How Reading About Brujas Taught Me the Importance of #OwnVoices

This is a guest post from Vanessa Diaz. Vanessa is a writer, reader and generally bookish person from Southern California. If loving Agatha Christie and Harry Potter is wrong, she doesn’t want to be right. Vanessa’s penchant for travel and tea is rivaled only by her serious addictions to milk, avocado, and floral-flavored lattes. When not reading books or selling books at an indie shop in San Diego, she can be found blogging away at www.buenosdiazsandiego.com. She is a proud Latina and aspiring novelist who hopes to pursue a Masters in Library Science with all of her make-believe spare time. Follow her on Twitter @buenosdiazsd.


A couple of years ago, on a brisk November morning in New York City, I found myself at the event formerly known as Book Riot Live. In a room-full of fellow book lovers, I sat down to attend my first panel of the day. Said panel would feature four authors—Ken Liu, Patrick Phillips, Diane McMartin and Zoraida Cordova—discussing how each found their voice as a writer.

All four authors were engaging, witty and forthcoming with their stories, but there was something about Zoraida. She was snarky and sassy as she shared that she was born in Ecuador and moved to Queens with her family when she was five or six. She wanted to be a princess as a kid thanks to an obsession with The Little Mermaid, and then eventually grew up to be more interested in Ursula’s complexity than Ariel’s lovesick storyline. I don’t often come across Latina authors writing YA urban fantasy so I was bound to be intrigued. That she appeared to be (more or less) my age and her Twitter handle was “Christmas Bruja” sealed. the. deal.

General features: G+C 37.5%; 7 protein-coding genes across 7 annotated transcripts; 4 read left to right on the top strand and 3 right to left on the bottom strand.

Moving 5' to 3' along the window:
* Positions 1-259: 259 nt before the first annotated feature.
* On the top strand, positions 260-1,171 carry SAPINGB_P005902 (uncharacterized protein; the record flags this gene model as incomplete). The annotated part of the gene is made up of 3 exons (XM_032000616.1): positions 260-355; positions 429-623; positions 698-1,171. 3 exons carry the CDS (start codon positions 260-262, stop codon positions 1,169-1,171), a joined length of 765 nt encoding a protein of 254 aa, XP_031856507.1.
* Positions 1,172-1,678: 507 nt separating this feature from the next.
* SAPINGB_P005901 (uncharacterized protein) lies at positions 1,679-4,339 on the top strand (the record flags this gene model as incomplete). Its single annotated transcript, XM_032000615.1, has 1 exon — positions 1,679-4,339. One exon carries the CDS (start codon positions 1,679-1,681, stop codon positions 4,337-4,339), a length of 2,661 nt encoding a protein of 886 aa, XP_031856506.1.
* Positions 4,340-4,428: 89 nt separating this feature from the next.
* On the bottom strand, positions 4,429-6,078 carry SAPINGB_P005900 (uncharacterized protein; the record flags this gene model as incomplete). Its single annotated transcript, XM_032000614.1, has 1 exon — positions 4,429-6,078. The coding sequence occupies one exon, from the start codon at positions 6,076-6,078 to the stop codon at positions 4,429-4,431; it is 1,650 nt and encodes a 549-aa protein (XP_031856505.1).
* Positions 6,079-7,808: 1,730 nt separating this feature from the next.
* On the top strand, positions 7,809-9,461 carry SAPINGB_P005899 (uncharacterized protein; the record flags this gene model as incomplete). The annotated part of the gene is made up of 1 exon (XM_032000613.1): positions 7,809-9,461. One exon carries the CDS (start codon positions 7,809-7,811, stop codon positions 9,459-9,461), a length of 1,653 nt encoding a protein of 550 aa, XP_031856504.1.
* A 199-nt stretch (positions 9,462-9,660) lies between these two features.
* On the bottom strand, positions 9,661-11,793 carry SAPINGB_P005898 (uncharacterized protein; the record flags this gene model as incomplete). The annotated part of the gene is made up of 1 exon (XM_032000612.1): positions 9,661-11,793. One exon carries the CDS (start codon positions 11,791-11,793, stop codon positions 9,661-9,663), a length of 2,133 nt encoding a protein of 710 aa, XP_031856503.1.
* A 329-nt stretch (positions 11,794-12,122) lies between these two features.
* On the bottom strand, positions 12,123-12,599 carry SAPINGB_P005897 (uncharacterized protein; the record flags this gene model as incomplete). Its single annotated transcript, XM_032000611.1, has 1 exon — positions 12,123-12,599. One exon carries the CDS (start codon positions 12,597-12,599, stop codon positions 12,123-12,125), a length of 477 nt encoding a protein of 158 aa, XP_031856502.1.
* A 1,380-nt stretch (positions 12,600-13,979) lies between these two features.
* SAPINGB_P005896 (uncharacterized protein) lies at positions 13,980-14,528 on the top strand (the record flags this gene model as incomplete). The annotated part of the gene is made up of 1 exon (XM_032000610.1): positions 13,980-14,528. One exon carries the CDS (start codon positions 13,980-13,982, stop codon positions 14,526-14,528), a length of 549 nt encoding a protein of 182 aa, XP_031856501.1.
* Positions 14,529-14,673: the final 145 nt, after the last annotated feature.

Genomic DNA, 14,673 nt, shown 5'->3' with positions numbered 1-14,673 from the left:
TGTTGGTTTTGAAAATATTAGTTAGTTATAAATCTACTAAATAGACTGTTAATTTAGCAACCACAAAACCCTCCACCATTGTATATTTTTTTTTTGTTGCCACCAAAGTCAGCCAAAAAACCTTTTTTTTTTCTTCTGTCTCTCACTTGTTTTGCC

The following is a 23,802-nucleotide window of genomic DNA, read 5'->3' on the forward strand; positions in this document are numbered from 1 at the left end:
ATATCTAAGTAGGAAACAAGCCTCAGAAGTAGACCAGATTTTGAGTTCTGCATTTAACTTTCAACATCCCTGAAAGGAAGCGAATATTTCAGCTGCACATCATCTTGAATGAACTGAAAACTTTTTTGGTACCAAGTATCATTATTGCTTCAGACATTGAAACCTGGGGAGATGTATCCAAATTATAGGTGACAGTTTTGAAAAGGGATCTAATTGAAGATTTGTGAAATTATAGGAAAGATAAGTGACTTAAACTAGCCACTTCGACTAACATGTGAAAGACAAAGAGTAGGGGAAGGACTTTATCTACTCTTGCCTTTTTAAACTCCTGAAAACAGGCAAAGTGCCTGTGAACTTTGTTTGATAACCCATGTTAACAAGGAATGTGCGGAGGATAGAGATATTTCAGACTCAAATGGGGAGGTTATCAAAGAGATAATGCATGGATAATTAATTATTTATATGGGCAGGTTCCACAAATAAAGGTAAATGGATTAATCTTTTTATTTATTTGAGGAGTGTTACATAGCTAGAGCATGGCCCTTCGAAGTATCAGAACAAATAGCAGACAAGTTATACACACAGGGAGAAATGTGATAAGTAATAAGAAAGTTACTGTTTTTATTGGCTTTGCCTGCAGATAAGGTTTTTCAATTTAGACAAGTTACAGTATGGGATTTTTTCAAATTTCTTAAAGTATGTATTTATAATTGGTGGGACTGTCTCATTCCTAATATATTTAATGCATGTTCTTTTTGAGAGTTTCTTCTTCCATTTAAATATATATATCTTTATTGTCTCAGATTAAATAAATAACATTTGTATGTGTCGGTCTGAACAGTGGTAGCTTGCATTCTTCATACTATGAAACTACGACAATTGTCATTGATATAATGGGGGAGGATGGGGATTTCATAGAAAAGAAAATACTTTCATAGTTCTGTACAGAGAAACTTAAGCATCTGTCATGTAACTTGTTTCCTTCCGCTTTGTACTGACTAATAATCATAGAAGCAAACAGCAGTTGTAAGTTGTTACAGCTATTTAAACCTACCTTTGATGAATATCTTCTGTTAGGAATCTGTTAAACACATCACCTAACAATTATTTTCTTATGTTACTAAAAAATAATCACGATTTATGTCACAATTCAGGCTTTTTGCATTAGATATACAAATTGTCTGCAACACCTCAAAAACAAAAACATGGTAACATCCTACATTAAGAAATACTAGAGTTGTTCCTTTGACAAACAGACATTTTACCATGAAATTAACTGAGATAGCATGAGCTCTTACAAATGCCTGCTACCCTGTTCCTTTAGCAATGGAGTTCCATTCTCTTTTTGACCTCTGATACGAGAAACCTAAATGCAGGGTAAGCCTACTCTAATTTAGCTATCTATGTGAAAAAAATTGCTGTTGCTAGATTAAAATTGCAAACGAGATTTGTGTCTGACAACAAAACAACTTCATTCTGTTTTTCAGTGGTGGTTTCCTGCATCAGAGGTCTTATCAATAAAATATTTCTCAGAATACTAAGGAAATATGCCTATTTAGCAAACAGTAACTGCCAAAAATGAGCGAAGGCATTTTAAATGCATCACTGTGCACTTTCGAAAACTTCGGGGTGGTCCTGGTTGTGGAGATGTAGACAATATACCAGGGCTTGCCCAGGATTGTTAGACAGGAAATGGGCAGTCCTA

labyrinth lost zoraida cordova book coverA couple of weeks later, I dove into Labyrinth Lost, the first book in her Brooklyn Brujas series. I devoured it in one sitting and cursed under my breath when I realized the next installment was yet to come. Labyrinth Lost absolutely betwitched me (pun only mildly intended). It wasn’t just the lush and vivid details of the fantastical world Zoraida created, the compelling plot, or the coming of age story that both drew me in and maddened me. It was something much simpler: I saw myself in her work.

Sure, Labyrinth Lost is YA fantasy: main character Alex is a crazy-powerful bruja and I, to my knowledge, am not (I’ll keep you posted). On a much more basic level, though, she’s just a regular young person doing regular young people things: going to school, fighting with her mom and sister, figuring out her sexuality, coping with societal pressures. She’s Latina, and her culture is thus woven into the fabric of her story. It’s not necessarily the focal point of her narrative.

It’s not that I’m not aware of or don’t enjoy other Latin American writers; my bookcase is home to many of the works of Junot Díaz, Isabel Allende, Laura Esquivel and Gabriel García Márquez. Their work is beautiful and profound. I have relished the harrowing immigrant narratives, the multigenerational family sagas, the Latin American and Caribbean settings and aaaall of the magical realism.

What these stories don’t really satisfy is a craving I didn’t know I had to see characters that are more like me. Now that I’ve identified it, I have to have more. I want to read 30-something love stories. Give me YA coming of age novels. Where are fun and moving explorations of mother/daughter dynamics or of sisters or friends? Give me all of these things with Latinx POV characters where their culture is very much present and visual but not the thing that the entire book revolves upon.

The good news is that there are writers out there telling these stories. Thus far, my searching has brought me to writers like Meg Medina, Valerie Tejeda, and Carmen Rita. What little I know about these writers gives me hope that I’ll see myself represented in the works I read more often. I also know it’s not enough: more Latinx need to write own voices fiction and those already doing so need to be spoken of more loudly and proudly.

For now, I thank Zoraida for allowing her readers a beautiful escape, and therein a chance to see pieces of themselves in her work. I for one am glad to see a little bit of me in them, albeit a younger and more magical me.

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